Fizzy drinks have lost their sparkle in increasingly health-conscious culture

23 March, 2007

Still drinks are taking a bigger chunk of the UK's soft drinks market than fizzy , according to research by Britvic.

The company reported that non-carbonated drinks, including smoothies, bottled water and energy drinks, are growing fastest in the take-home market. In 2006 sales of pure juice grew 14 per cent to £1.1 billion and water showed strong growth with an 11 per cent sales uplift ( Nielsen figures to Dec 30 2006).

Marketing manager Andrew Marsden said the nation's thirst for healthy fruit juices and water will affect Britvic's brand management in 2007. Sales director Andrew Richards added: " There will be a continued focus on health and well being and natural ingredients, particularly as product labelling further refines the way consumers choose their soft drinks."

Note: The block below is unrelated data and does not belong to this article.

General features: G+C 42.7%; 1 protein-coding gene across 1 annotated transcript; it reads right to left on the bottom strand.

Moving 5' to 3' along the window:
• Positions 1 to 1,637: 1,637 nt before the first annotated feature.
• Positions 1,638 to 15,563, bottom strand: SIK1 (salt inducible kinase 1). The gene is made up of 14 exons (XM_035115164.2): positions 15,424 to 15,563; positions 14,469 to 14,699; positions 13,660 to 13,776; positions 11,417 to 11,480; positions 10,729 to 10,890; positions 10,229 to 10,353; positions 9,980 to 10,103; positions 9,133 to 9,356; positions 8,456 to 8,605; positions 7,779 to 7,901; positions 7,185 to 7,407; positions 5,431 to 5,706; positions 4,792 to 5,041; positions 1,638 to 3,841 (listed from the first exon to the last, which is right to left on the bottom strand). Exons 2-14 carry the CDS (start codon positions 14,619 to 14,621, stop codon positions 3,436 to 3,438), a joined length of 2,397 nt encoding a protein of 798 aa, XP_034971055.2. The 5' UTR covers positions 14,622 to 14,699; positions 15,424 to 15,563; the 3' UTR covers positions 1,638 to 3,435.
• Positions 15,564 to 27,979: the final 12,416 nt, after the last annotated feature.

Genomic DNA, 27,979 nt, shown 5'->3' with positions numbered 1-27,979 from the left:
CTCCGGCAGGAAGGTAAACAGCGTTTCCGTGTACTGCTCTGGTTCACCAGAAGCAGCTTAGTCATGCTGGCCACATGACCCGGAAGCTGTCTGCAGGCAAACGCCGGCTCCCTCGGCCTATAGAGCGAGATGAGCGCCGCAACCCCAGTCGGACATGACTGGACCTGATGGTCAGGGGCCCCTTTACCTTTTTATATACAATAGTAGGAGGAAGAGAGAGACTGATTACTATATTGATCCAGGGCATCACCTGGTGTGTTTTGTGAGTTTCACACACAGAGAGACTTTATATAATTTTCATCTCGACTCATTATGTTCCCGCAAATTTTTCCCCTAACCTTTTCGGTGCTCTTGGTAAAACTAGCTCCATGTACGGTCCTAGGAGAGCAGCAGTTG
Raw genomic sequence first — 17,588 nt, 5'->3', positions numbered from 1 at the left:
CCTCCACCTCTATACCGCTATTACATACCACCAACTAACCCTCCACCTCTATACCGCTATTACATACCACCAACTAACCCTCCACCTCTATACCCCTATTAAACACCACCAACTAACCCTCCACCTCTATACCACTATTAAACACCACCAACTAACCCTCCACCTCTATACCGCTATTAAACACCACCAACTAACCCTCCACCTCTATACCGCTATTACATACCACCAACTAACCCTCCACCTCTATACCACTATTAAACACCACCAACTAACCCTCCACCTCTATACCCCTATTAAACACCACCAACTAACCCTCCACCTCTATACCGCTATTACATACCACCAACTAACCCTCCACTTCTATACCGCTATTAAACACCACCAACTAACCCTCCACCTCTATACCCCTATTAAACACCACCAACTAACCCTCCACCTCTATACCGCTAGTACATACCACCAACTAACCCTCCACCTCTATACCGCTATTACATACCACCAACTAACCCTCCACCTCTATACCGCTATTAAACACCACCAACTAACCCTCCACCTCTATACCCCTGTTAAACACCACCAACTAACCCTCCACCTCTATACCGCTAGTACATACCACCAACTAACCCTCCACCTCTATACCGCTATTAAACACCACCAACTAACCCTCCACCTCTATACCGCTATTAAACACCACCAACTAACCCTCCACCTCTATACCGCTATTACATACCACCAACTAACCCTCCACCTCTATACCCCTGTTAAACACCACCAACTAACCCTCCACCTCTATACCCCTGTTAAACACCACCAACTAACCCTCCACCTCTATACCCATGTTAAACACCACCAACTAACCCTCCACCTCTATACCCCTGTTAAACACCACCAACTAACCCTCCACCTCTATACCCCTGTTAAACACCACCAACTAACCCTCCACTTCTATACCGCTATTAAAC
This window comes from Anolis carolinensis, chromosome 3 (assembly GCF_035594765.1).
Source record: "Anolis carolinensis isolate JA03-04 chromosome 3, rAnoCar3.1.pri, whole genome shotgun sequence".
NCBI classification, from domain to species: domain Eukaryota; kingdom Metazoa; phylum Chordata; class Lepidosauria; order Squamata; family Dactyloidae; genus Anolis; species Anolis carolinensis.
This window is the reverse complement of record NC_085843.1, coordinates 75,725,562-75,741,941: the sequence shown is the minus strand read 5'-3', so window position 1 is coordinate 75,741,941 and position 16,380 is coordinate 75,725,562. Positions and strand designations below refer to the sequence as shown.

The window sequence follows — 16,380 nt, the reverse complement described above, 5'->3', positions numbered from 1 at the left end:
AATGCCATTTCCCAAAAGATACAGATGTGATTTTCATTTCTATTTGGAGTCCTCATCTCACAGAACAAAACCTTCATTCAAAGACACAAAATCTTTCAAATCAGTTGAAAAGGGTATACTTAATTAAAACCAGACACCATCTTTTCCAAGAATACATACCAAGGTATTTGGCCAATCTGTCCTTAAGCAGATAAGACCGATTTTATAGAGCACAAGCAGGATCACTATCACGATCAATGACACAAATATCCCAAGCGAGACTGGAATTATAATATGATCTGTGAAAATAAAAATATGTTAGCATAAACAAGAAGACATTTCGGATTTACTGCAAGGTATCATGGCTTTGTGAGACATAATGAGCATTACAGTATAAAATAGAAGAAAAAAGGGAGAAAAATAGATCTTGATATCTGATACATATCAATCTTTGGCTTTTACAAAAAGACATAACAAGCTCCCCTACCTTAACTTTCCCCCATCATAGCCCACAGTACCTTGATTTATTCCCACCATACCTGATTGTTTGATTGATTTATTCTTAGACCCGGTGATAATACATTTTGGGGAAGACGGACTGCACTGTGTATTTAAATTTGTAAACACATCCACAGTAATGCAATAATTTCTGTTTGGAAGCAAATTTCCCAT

In its latest report the manufacturer revealed take-home sales of soft drinks grew 8 per cent in value to £5.89 billion in 2006. Fizzy fruit-flavoured drinks declined by nine per cent .




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Rosé tinted glasses

I was asked recently what I thought the biggest change had been in wine fashion in the past five years. My answer was unequivocal: sales of pink wines. From being a niche that expanded and contracted with the sunshine, rosé has subtly but steadily become a stalwart of many merchants’ ranges, with Provence firmly at the top and asked for by name.

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